Sep 29, 2023

Henry Willson: The Man Who Invented Beefcake

During the Cold War of the 1950s, the Clark Gable-Cary Grant- Fernando Lamas model of  masculinity, the suave, sophisticated bon-vivants who sipped champaign at El Crocadero, fell into disfavor.  Movies began to display a new model of "youthful masculinity" featuring regular guys, small-town boys who sipped sodas at maltshops.   They had to be wholesome -- God-fearing, mother-respecting, patriotic -- yet sexual, overbrimming with erotic energy, aware (without stating it) that sometimes things happened in bedrooms.

They had to be stunningly handsome, of course, and muscular -- for the first time ever in the movies, they would rip their shirts off regularly, providing a beefcake spectacle that might draw audiences away from the still-prudish tv.

Walt Disney and his minions scoured the countryside to provide a stable of Adventure Boys for the teen and preteen audience -- James McArthur, Roger Mobley, David Stollery,  Tommy Kirk, Tim Considine, and many others.

For adult beefcake, the go-to guy was talent agent extraordinaire Henry Willson.

 Born in 1911, Willson began his career as a talent scout for the Zeppo Marx Agency, where he signed on future film great Lana Turner.  In 1943, he became the head of the talent division for David O. Selznick's Vanguard Pictures.  He and his assistants prowled gyms, modeling agencies, athletic events, and community theaters looking for prospects. Muscle Beach was a good bet, training ground to dozens of bodybuilder hopefuls drawn in by Earle E. Liederman's chatty columns in Muscle Power.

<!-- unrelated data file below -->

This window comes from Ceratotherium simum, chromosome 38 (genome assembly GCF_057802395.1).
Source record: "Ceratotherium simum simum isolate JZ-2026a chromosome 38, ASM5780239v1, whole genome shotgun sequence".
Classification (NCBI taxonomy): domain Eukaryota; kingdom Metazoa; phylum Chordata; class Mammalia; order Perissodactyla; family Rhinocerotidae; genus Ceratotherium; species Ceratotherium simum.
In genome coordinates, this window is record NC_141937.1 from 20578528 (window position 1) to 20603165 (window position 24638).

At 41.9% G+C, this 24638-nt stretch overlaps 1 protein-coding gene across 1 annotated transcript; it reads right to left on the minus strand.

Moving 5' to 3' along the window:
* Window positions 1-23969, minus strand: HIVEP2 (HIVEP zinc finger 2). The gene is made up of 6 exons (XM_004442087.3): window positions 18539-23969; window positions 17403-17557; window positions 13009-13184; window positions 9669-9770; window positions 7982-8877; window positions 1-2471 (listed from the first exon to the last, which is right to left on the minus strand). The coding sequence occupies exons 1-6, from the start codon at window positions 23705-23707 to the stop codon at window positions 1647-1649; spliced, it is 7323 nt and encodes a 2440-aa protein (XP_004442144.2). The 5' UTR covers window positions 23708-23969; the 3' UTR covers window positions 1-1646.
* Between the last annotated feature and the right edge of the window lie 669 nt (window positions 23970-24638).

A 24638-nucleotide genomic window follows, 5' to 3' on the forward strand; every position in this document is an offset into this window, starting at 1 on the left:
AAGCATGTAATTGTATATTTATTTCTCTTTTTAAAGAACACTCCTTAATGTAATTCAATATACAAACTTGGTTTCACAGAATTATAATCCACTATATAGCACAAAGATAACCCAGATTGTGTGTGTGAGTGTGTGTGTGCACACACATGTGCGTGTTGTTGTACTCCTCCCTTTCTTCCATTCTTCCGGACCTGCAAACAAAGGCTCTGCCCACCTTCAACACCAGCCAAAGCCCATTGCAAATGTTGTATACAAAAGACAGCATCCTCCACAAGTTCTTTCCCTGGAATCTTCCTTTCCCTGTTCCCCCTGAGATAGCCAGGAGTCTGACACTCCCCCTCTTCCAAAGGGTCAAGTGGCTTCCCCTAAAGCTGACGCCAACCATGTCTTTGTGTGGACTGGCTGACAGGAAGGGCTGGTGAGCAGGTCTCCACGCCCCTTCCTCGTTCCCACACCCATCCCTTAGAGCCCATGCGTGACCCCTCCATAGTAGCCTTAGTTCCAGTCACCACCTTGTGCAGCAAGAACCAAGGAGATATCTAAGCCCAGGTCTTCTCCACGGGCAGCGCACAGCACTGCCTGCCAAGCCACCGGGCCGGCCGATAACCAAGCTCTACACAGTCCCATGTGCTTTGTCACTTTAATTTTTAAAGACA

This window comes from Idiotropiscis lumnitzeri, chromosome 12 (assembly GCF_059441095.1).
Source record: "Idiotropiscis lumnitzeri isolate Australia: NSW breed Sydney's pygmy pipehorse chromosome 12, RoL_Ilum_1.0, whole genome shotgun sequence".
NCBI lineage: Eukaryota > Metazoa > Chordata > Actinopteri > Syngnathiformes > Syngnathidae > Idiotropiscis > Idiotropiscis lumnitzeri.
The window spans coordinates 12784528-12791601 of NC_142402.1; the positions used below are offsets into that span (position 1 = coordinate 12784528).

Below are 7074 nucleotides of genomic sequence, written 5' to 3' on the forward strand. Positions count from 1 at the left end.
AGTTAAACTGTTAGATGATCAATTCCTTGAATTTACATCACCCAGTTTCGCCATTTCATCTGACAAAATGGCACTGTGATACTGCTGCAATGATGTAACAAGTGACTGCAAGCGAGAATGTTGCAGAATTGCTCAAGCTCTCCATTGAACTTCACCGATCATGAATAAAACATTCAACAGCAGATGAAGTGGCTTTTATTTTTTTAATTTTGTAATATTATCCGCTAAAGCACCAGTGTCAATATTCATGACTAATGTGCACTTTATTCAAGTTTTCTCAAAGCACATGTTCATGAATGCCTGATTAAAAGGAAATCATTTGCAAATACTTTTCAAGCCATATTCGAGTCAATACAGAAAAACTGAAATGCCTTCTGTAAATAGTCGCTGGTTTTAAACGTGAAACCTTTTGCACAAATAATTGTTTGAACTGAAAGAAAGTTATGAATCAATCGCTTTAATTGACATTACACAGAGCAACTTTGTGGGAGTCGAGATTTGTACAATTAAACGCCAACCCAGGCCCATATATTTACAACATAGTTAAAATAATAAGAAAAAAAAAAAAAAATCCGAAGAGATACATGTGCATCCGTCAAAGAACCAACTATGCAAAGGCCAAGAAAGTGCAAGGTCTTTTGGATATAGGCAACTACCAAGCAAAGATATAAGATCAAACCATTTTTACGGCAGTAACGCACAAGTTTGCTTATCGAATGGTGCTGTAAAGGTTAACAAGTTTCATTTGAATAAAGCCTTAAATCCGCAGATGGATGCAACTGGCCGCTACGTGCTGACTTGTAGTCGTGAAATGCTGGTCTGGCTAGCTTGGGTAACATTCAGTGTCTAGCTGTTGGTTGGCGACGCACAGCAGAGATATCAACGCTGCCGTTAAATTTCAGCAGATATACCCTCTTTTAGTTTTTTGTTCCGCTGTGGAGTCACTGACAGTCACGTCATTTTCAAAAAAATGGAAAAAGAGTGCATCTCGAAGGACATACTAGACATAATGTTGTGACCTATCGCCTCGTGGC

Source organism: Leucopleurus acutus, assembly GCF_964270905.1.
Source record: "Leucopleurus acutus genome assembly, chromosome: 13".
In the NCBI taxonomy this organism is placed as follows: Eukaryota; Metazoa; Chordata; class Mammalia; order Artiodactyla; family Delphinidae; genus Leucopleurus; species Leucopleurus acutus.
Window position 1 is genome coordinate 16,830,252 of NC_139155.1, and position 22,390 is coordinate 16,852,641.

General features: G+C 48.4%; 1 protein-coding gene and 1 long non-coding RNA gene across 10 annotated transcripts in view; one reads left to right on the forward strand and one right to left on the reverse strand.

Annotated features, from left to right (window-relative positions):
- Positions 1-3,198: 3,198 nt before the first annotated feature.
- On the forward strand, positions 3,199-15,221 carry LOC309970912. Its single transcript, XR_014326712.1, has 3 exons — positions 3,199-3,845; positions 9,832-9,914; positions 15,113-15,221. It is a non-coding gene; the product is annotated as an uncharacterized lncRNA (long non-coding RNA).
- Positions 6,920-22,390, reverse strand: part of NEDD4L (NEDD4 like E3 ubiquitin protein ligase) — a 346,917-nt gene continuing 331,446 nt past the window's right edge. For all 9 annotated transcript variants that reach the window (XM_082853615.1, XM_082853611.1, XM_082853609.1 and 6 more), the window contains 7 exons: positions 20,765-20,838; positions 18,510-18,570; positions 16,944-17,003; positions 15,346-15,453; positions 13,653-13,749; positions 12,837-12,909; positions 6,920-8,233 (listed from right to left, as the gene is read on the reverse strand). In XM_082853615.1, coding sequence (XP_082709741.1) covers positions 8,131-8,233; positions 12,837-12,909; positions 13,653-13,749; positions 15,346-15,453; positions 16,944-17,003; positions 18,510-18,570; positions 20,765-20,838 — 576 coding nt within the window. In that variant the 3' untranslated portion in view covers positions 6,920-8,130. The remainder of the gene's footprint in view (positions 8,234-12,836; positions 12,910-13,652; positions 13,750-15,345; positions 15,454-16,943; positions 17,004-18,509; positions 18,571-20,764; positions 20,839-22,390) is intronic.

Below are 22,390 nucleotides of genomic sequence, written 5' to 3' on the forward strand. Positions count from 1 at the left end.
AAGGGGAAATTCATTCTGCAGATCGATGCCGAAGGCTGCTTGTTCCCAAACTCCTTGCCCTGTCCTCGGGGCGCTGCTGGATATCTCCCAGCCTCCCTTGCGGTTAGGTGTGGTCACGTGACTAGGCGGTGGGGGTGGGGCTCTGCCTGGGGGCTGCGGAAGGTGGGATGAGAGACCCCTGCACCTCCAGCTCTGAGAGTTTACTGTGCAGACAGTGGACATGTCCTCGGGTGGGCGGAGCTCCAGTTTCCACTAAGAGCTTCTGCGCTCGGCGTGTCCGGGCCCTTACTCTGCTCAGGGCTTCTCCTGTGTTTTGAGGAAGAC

Since he was gay, Willson tended sign up men who were gay, or bisexual, or at least "gay for pay."   He spruced them up, arranged for acting lessons and gym memberships, and gave them strong, macho, all-American names:

Orton Whipple Hungerford III = Ty Hardin
Robert Mosely = Guy Madison
Francis Durgan = Rory Calhoun
Merle Johnson = Troy Donahue
Roy Harold Scherer = Rock Hudson

They present a straight facade to the world, of course, so Willson conspired with movie magazines and gossip columnists to send them on dates with female stars or link them romantically with in-the-know starlets.  Sometimes he even arranged "Hollywood marriages."  It seems that the "hiding in plain sight" was part of their appeal, adding a salacious twinge, "is he or isn't he"?

In 1953, Willson opened his own agency.  He didn't need to seek out prospects anymore; he was receiving 9,000 letters per week from high school football players and small-town thesbians anxious to make it big.  And some did -- if they were willing to make it on the casting couch first, or at least flirt a bit.  Almost every Hollywood hunk of the new beefcake model got his start as a Willson boy:

Doug McClure
James Darren
Chad Everett
Dack Rambo (left)

John Saxon
Nick Adams
Clint Walker (left)
John Derek
James Gavin

Willson didn't care for bodybuilders, except for Cal Bolder -- they had to find their representation elsewhere. And a few other hunks managed to find work without him.  But even if they weren't discovered by Willson, they often realized that connections are everything, and gay, bi, or straight, they became regulars at his weekly pool parties:

Ed Fury
Farley Granger
Van Williams